How to Obtain a Divorce in North Carolina

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The divorce process can be complex and emotional. Many personal and financial considerations must be taken into account before a divorce can be finalized. In North Carolina, you can get a no-fault divorce if you have been separated from your spouse for at least one year. That means you have not lived together in the same home for that time.  As long as you are eligible to divorce, you can obtain a no-fault divorce, even if your spouse does not agree to it.

A simple divorce is another name for an absolute divorce, in which the person is just seeking a divorce and is not requesting alimony or division of property.

You must file your divorce petition in the district court in the county where you or your spouse reside. Either you or your spouse must have resided in the state of North Carolina for a minimum of six months before filing for divorce.

Steps to Getting Divorced in North Carolina

To file for an absolute divorce in North Carolina, you will need to follow these steps:

  1. Separation You must live separately from your spouse for at least one year.
  2. Complete and submit a divorce complaint — You must fill out the required court forms and submit them to the Clerk of Court. Paperwork includes the Complaint for Absolute Divorce, Civil Summons, Domestic Civil Action Cover Sheet, and the Servicemembers Civil Relief Act Affidavit. You will also need to pay a fee.
  3. Serve the complaint — After submitting the complaint, your spouse must be formally notified of the complaint. You are not permitted to serve the documents yourself. Your local sheriff’s department can serve the complaint or someone 18 years of age or older and not involved in your case. You could also mail the documents via certified mail.
  4. Waiting period — Once the complaint has been served, you must wait 30 days for an initial hearing.
  5. Request the hearing — After 30 days have passed, a hearing will be scheduled.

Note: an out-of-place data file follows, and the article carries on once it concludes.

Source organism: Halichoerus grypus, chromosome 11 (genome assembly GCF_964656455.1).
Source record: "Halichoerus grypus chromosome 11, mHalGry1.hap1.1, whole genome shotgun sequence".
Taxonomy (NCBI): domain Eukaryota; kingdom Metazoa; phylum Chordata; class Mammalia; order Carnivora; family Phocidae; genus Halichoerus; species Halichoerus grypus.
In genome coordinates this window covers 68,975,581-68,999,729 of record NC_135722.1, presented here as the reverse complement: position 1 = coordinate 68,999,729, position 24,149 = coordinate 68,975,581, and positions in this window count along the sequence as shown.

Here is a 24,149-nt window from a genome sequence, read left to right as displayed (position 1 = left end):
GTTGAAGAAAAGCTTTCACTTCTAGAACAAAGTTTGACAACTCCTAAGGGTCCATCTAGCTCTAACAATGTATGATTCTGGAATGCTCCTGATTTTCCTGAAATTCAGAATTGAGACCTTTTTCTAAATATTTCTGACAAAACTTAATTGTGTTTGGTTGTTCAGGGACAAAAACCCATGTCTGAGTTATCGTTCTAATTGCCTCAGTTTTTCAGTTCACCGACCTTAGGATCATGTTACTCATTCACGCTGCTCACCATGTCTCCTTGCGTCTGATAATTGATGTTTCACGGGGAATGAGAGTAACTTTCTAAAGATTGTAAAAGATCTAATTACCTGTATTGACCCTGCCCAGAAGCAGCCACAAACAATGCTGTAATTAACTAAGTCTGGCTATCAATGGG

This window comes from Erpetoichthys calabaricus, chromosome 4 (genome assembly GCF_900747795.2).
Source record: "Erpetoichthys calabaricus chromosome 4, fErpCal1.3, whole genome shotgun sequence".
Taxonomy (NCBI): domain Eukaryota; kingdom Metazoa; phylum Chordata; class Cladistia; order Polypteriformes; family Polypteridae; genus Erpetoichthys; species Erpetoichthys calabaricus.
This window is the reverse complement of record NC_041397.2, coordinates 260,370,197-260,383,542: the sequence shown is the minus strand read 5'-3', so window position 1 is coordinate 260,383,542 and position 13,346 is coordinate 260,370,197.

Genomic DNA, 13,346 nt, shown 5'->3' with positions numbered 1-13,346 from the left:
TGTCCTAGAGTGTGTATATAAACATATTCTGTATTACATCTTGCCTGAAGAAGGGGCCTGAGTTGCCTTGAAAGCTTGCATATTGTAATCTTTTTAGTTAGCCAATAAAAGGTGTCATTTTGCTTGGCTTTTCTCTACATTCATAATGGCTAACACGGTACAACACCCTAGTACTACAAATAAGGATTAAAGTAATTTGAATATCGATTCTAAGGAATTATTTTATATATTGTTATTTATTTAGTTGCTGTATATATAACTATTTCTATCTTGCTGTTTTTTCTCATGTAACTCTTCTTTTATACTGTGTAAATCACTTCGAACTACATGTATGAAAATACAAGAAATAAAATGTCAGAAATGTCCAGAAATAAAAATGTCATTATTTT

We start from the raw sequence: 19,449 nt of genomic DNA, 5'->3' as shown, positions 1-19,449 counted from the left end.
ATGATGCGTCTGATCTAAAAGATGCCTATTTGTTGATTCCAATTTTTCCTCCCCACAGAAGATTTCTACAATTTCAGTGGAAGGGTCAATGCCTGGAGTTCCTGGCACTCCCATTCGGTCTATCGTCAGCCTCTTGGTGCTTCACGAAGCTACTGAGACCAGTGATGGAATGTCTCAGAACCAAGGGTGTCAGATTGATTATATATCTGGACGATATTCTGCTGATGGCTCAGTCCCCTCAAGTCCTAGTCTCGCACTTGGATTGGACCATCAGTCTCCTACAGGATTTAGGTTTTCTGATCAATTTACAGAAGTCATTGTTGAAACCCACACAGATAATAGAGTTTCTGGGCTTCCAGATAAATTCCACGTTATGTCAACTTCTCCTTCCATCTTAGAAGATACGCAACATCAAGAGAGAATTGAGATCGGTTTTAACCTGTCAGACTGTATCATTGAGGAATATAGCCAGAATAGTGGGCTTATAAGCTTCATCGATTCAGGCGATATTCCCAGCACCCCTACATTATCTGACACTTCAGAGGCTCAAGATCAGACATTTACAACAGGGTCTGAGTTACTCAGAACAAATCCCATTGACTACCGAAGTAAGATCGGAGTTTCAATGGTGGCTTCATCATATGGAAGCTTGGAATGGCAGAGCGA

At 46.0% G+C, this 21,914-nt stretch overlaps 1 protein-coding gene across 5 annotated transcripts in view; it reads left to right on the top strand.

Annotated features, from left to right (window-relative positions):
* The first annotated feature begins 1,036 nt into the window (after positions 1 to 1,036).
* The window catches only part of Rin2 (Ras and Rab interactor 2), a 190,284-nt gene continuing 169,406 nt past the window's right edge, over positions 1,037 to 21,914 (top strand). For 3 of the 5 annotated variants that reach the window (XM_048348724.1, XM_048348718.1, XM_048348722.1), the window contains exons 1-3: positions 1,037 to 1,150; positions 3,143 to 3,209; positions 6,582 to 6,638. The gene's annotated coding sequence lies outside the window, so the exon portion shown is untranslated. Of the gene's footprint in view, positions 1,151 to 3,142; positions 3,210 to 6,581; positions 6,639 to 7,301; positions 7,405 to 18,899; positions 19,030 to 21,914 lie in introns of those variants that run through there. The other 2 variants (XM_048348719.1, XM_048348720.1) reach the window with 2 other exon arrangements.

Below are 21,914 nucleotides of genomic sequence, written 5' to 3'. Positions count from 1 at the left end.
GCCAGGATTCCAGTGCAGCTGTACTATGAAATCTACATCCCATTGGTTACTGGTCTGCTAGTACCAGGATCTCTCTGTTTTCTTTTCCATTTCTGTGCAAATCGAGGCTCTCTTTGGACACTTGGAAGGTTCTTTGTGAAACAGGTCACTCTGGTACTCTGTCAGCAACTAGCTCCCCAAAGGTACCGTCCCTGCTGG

You will benefit from having the help of an experienced family law attorney to guide you through the filing process and represent you in court and in dealings with your spouse’s lawyer.

If you plan to pursue alimony or child support, your attorney can help you identify and gather the financial documents and other evidence needed to support your request for spousal support or child support.

How Long Does a Divorce Take in North Carolina?

Many factors contribute to the length of a divorce case. You and your spouse must live in separate households for 12 months with the intent to be permanently apart before you are eligible for an absolute divorce in North Carolina.

If a divorce is contested or a couple cannot agree on significant issues such as child support, alimony, and property division, the divorce may take much longer.

How Much Does a Divorce Cost in North Carolina?

divorce consequencesThere is no set cost for obtaining a divorce in North Carolina, but many variables may affect the final amount that you’ll pay. In North Carolina, the filing fee for a divorce is $225, though this fee can be waived in certain circumstances.

There is an additional $10 fee for filing a Resumption of Maiden Name. However, that fee could be waived for indigent filers if approached through a Petition to Proceed as an Indigent. You may need to pay $30 to have a sheriff’s office serve the complaint to your spouse.

In addition to court fees, you will pay legal fees to the attorney who handles your divorce. While many people worry about the cost of hiring a lawyer, the cost of representing yourself in a divorce can be much more costly in the long run as a result of unintended consequences. An attorney can help you consider the financial consequences of the decisions you need to make as part of the divorce and the equitable distribution of marital assets.

Marital disputes can be time-consuming, and the longer they get drawn out, the more money you will spend. A seasoned divorce attorney can help you resolve disputes in mediation so that you don’t have to spend precious time and money litigating the issues in court.